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When you use Oracle ASM (Automatic Storage Management) for your database, the permissions on the block devices on the operating system layer which are used by ASM need to be changed. To be more precise, the owner and group need to be set to ‘oracle’ and ‘dba’ (Oracle documentation) in my case.

I used to do this in a very lazy way, using a simple ‘/bin/chown oracle.dba /dev/sdb’ in /etc/rc.local. This worked for me with RHEL/OL version 5. This has changed with RHEL/OL 6, because the system V startup system has changed to ‘upstart’. Also, the disk devices change ownership back in OL6 if you set it by hand to oracle.dba.

Oracle has its own resolution for generating block device files especially for ASM, called ASMLib. This generally works well, but what is exactly happening to generate the devices, and how to troubleshoot the generation of the devices is (as far as I know) not documented nor generally known. I’ve been bitten a few times on my test systems, which is the reason I don’t like ASMLib, and do not feel comfortable with ASMLib.

The linux system has functionality which equals the block device generation of ASMLib, which is called udev. Udev isn’t exactly over-documented. Also, there seems to be a difference between the tools (scsi_id and rule file syntax) in RHEL/OL 5 and RHEL/OL 6. But there is much written about it. And it’s very simple, once you know what to do.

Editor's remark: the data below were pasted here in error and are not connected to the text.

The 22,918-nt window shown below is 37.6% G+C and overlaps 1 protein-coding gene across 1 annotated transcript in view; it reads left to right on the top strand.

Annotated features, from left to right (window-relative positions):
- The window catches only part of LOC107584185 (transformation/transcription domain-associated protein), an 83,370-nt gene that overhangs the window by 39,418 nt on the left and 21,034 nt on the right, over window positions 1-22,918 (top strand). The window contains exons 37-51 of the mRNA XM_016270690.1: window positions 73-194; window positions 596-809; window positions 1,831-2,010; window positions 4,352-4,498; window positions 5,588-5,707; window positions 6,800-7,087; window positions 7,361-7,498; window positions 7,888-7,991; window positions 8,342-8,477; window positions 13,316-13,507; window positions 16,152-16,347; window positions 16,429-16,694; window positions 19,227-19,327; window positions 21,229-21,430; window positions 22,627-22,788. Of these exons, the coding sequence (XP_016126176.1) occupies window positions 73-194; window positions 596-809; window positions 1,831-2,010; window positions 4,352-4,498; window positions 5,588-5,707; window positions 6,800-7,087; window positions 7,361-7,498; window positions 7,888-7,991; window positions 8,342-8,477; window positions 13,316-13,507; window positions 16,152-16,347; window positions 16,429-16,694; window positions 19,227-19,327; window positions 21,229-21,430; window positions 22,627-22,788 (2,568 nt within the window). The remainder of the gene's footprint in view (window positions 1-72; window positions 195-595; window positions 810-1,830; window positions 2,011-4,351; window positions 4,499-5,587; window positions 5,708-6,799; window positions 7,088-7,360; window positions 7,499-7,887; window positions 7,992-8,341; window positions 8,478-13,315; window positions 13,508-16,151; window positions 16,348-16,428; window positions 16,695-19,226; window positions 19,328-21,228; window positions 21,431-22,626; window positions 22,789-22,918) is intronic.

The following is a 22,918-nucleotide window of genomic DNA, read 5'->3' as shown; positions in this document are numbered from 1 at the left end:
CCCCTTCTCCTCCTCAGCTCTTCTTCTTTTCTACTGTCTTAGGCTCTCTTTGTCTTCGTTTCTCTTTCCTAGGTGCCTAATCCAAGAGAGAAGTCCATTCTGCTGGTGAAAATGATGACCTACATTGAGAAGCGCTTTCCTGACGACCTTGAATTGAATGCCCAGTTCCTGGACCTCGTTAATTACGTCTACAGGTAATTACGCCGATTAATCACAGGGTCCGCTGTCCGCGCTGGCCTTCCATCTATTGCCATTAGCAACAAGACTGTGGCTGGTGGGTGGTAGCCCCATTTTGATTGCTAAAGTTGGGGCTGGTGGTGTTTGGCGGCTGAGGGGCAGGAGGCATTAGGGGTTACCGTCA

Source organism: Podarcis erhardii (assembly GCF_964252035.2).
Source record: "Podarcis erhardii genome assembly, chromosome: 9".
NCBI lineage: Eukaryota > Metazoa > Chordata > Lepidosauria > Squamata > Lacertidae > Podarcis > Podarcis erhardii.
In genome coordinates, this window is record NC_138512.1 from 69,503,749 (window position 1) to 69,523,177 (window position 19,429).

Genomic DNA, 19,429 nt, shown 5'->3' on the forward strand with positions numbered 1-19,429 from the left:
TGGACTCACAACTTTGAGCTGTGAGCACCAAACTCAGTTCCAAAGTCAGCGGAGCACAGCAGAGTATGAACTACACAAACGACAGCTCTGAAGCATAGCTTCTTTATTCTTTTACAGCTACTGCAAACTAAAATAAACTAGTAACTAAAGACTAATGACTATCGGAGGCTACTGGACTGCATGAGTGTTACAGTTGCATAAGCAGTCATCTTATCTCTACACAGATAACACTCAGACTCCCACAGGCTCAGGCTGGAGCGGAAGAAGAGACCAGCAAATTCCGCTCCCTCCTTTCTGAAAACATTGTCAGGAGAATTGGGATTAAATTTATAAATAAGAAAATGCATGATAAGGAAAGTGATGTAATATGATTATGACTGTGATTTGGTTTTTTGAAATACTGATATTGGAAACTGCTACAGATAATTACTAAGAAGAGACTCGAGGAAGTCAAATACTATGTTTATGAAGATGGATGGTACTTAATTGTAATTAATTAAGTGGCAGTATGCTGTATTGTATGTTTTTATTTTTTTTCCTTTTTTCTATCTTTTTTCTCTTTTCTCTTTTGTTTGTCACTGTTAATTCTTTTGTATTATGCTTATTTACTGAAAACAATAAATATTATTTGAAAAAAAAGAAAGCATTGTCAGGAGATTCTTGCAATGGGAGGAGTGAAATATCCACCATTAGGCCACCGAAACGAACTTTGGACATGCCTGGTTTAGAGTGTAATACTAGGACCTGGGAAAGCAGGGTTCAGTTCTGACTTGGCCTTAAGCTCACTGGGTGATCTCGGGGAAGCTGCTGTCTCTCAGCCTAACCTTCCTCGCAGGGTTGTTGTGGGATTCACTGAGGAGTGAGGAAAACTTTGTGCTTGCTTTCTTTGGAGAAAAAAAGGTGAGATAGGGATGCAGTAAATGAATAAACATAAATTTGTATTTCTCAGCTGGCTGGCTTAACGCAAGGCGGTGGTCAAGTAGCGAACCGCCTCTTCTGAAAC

I have a separate (virtual) disk which I want to use with ASM. After startup, the block device of this disk is called /dev/sdb. In order to let udev identify this disk, the linux utility ‘scsi_id’ can be used to fetch the unique SCSI identifier of the disk. This is of importance, because the correct disk must be specified to be used with ASM. This sounds a bit dumb (of course we need the correct disk), but Linux names the devices in the order at which they are seen by the kernel. This means it’s possible that /dev/sdb is another disk if someone decides to add a disk to the system, and reboots the server. (please mind most servers do not change very much, nor I have seen this happening)

And there’s another complication: VMWare doesn’t provide a unique device number by default. In order to let VMWare provide Linux a unique number, ‘disk.EnableUUID = “TRUE”‘ must be added to the virtual machine configuration file (“vmx file”). After a reboot, ‘scsi_id’ is able to provide a serial!

So at this point, you should have a disk or disks to be used with ASM. First grab the unique serial of the disk (this is the RHEL6/OL6 syntax of the scsi_id command!):

# scsi_id -g -u -d /dev/sdb
36000c29127c3ae0670242b058e863393

Next, we need to make a udev rule file. In this file, we specify this SCSI id (which we fetched with scsi_id), and specify how we want that device created:

# cd /etc/udev/rules.d/
# cat 99-oracle-asmdevices.rules
KERNEL=="sd*", SUBSYSTEM=="block", ENV{DEVTYPE}=="disk", ENV{ID_SERIAL}=="36000c29127c3ae0670242b058e863393", NAME+="oracleasm/disk1", OWNER="oracle", GROUP="dba", MODE="0660"

(There is no ’99-oracle-asmdevices.rules’ file by default, you need to create it yourself)

That’s all. When the kernel finds a “sd*” device, subsystem “block”, with the serial “36000c29127c3ae0670242b058e863393″, it creates a device file ‘/dev/oracleasm/disk1′, owner oracle, etc.

This is also convenient because the disk string of ASM is very easy to set now: ‘/dev/oracleasm/*’.

Please mind if the block devices have the correct permissions, it doesn’t matter to ASM if the device file names have swapped. The ASM instance scans the device headers for it’s contents.

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